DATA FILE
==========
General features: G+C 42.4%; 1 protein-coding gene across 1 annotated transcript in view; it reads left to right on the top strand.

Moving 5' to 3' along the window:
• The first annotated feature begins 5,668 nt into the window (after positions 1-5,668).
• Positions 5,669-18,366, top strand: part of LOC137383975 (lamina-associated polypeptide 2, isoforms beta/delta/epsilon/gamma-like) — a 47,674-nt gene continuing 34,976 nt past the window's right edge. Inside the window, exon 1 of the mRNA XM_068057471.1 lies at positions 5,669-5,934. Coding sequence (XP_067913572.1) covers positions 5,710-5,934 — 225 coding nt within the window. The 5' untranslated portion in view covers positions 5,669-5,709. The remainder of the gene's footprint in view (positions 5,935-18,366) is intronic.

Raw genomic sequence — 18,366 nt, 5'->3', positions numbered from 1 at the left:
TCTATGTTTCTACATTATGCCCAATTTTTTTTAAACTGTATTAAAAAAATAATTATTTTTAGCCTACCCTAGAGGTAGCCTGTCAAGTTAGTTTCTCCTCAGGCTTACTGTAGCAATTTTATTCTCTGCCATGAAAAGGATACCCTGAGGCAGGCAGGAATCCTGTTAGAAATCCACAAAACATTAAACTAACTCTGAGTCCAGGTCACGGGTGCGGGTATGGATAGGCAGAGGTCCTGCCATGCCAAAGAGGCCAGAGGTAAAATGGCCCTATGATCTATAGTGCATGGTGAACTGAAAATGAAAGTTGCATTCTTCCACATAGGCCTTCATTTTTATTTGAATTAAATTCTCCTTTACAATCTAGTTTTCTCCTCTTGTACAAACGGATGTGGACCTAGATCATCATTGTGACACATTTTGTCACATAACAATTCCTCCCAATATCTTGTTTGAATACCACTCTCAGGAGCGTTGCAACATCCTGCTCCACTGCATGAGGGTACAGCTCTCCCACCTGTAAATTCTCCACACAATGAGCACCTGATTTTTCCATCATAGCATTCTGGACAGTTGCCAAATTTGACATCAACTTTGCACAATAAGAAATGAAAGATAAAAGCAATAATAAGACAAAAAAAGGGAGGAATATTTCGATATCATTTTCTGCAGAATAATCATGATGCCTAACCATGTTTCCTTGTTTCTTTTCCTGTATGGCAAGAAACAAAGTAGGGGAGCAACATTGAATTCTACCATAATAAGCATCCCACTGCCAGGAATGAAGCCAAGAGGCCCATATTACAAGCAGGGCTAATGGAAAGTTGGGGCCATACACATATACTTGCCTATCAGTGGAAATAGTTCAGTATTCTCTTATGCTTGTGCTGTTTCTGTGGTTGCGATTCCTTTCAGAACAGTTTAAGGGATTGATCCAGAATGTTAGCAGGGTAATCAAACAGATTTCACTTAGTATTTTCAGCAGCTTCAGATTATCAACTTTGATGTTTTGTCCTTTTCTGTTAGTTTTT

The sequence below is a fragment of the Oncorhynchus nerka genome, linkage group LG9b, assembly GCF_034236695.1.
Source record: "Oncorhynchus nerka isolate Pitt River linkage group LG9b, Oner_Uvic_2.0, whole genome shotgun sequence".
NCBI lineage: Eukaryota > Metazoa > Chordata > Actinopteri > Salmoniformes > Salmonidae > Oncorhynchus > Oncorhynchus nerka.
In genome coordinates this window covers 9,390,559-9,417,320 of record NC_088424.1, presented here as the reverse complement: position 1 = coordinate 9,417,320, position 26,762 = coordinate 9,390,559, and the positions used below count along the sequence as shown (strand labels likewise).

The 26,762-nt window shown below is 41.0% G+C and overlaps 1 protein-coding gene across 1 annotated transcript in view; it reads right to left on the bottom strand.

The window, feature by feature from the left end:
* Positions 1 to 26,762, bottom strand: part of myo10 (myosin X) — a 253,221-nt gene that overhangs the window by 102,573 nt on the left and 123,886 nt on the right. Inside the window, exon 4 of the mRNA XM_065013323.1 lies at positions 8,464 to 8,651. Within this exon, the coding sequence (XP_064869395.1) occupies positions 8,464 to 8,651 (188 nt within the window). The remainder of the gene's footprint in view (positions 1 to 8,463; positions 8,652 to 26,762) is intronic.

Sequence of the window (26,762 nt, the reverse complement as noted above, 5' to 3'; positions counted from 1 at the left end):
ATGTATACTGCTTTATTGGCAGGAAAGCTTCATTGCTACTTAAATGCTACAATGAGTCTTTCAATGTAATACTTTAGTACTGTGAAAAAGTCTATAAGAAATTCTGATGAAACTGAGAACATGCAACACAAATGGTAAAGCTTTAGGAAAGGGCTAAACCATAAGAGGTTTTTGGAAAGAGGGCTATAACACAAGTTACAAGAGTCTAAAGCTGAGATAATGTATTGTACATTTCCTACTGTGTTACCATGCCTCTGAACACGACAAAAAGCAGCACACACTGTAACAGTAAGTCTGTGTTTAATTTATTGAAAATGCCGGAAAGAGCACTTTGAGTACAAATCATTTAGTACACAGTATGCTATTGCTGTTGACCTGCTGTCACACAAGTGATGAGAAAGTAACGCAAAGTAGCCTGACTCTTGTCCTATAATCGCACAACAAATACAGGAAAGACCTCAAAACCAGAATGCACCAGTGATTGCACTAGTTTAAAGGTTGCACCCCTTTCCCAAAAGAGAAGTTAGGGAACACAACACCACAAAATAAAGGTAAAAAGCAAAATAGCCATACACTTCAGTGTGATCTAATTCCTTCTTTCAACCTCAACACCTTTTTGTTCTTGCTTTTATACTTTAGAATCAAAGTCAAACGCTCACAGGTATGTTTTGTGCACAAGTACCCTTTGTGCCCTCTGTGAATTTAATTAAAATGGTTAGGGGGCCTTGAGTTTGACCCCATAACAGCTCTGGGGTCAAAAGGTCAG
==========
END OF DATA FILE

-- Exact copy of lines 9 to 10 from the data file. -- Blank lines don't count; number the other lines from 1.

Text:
NCBI lineage: Eukaryota > Metazoa > Chordata > Actinopteri > Salmoniformes > Salmonidae > Oncorhynchus > Oncorhynchus nerka.
In genome coordinates this window covers 9,390,559-9,417,320 of record NC_088424.1, presented here as the reverse complement: position 1 = coordinate 9,417,320, position 26,762 = coordinate 9,390,559, and the positions used below count along the sequence as shown (strand labels likewise).